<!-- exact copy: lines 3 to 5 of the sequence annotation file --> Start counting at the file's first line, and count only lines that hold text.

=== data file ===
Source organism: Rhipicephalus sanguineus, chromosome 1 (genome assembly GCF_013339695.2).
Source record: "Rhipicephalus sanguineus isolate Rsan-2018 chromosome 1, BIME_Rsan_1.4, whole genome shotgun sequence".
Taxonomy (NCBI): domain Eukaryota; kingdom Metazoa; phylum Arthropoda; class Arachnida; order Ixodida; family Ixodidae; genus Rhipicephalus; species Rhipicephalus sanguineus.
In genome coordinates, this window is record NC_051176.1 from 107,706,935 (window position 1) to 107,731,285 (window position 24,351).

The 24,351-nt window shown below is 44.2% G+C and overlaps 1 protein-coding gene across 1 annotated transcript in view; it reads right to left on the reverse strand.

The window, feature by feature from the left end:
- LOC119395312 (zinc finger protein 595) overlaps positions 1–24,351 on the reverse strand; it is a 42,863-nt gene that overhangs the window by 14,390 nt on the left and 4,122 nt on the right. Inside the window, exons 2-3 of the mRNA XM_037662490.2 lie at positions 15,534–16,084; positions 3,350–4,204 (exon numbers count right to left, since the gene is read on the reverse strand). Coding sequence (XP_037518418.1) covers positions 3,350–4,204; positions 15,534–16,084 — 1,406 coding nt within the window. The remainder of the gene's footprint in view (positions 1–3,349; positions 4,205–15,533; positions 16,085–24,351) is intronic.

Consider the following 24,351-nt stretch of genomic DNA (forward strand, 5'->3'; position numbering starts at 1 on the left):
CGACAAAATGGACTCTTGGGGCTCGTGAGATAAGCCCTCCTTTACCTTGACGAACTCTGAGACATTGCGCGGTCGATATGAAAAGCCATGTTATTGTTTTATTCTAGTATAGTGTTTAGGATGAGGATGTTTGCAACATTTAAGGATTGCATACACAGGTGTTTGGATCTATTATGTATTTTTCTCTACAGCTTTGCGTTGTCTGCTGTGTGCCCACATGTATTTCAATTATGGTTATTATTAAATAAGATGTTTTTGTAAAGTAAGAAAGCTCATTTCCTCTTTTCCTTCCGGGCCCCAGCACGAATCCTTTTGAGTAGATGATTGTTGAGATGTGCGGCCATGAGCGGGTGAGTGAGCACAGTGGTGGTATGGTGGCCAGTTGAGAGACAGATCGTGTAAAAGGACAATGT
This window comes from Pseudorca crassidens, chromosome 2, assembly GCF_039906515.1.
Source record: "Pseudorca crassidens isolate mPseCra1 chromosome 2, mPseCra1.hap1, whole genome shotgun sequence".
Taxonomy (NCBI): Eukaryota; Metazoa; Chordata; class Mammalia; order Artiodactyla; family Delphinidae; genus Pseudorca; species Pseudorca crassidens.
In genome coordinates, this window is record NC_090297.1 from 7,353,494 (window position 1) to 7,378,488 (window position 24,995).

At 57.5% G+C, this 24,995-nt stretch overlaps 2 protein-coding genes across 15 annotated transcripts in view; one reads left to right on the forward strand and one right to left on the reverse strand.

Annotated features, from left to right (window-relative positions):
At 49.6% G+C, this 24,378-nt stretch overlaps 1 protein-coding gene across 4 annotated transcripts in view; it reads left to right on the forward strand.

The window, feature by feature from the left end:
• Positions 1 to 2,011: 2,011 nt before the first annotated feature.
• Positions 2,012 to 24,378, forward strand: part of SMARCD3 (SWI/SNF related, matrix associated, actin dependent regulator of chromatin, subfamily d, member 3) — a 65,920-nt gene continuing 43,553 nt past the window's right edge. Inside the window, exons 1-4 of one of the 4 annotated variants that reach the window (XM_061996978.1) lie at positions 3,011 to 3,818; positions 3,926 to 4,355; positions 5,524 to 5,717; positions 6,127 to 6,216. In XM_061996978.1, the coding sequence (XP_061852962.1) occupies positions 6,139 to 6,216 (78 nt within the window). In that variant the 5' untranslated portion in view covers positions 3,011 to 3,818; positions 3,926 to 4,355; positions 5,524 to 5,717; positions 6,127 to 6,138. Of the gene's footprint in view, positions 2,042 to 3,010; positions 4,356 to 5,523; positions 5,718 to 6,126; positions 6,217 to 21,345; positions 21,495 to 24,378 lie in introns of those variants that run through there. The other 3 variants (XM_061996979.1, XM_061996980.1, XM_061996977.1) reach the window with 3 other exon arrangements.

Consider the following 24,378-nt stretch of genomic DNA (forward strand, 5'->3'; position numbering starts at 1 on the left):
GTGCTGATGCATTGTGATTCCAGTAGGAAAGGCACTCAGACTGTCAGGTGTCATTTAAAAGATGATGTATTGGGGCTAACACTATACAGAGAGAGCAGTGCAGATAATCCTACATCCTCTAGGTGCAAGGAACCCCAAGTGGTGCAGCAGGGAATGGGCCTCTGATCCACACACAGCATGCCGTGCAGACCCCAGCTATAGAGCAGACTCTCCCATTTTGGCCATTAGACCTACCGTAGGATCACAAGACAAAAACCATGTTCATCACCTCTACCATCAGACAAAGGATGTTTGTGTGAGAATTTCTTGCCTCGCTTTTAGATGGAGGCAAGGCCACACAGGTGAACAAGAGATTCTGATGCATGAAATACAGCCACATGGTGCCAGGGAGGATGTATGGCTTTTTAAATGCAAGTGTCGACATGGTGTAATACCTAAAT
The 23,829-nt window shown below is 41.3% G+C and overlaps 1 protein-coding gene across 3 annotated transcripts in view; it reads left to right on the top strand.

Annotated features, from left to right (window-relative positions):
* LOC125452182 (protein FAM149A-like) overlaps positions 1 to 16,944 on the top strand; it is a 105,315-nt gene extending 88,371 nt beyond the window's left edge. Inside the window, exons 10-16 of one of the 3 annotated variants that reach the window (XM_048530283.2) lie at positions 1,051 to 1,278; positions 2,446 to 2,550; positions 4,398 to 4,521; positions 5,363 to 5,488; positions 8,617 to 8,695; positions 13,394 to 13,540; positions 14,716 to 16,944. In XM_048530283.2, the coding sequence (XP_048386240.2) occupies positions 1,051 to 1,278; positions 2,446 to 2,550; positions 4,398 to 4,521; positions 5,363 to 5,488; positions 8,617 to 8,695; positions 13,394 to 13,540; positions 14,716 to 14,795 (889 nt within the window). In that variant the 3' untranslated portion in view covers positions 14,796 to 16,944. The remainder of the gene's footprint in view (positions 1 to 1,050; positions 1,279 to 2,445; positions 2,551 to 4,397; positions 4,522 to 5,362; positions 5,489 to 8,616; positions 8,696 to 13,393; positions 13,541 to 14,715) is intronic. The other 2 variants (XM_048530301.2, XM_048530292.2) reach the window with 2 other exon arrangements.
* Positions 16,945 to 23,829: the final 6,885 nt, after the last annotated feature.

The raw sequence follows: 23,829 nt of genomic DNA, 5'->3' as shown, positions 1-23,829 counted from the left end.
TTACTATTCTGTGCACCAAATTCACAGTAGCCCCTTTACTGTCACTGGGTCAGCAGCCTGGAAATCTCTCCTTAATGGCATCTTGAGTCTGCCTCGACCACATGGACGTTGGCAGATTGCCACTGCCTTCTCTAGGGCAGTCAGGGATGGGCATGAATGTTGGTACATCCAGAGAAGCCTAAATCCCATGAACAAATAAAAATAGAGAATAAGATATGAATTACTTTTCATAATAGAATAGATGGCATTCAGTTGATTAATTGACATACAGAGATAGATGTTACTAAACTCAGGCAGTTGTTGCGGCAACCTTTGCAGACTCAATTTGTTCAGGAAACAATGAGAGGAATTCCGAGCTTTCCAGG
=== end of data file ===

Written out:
Taxonomy (NCBI): domain Eukaryota; kingdom Metazoa; phylum Arthropoda; class Arachnida; order Ixodida; family Ixodidae; genus Rhipicephalus; species Rhipicephalus sanguineus.
In genome coordinates, this window is record NC_051176.1 from 107,706,935 (window position 1) to 107,731,285 (window position 24,351).

The 24,351-nt window shown below is 44.2% G+C and overlaps 1 protein-coding gene across 1 annotated transcript in view; it reads right to left on the reverse strand.